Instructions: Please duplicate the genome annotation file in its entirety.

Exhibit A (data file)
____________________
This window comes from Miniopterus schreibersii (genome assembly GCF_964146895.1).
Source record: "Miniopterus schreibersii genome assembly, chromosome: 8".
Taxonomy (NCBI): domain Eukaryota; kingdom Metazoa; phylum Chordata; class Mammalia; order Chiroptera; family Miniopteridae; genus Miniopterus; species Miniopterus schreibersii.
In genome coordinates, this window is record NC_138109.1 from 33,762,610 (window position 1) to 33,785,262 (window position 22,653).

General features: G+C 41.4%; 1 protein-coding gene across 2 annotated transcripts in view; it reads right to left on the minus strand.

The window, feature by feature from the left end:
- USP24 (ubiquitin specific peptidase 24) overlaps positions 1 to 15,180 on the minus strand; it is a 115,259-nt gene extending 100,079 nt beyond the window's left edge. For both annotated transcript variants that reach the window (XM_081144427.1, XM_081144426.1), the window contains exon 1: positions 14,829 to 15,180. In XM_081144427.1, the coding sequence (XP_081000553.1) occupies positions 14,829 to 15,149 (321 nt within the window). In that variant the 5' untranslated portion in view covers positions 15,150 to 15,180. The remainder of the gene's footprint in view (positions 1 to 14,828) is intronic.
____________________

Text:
This window comes from Miniopterus schreibersii (genome assembly GCF_964146895.1).
Source record: "Miniopterus schreibersii genome assembly, chromosome: 8".
Taxonomy (NCBI): domain Eukaryota; kingdom Metazoa; phylum Chordata; class Mammalia; order Chiroptera; family Miniopteridae; genus Miniopterus; species Miniopterus schreibersii.
In genome coordinates, this window is record NC_138109.1 from 33,762,610 (window position 1) to 33,785,262 (window position 22,653).

General features: G+C 41.4%; 1 protein-coding gene across 2 annotated transcripts in view; it reads right to left on the minus strand.

The window, feature by feature from the left end:
- USP24 (ubiquitin specific peptidase 24) overlaps positions 1 to 15,180 on the minus strand; it is a 115,259-nt gene extending 100,079 nt beyond the window's left edge. For both annotated transcript variants that reach the window (XM_081144427.1, XM_081144426.1), the window contains exon 1: positions 14,829 to 15,180. In XM_081144427.1, the coding sequence (XP_081000553.1) occupies positions 14,829 to 15,149 (321 nt within the window). In that variant the 5' untranslated portion in view covers positions 15,150 to 15,180. The remainder of the gene's footprint in view (positions 1 to 14,828) is intronic.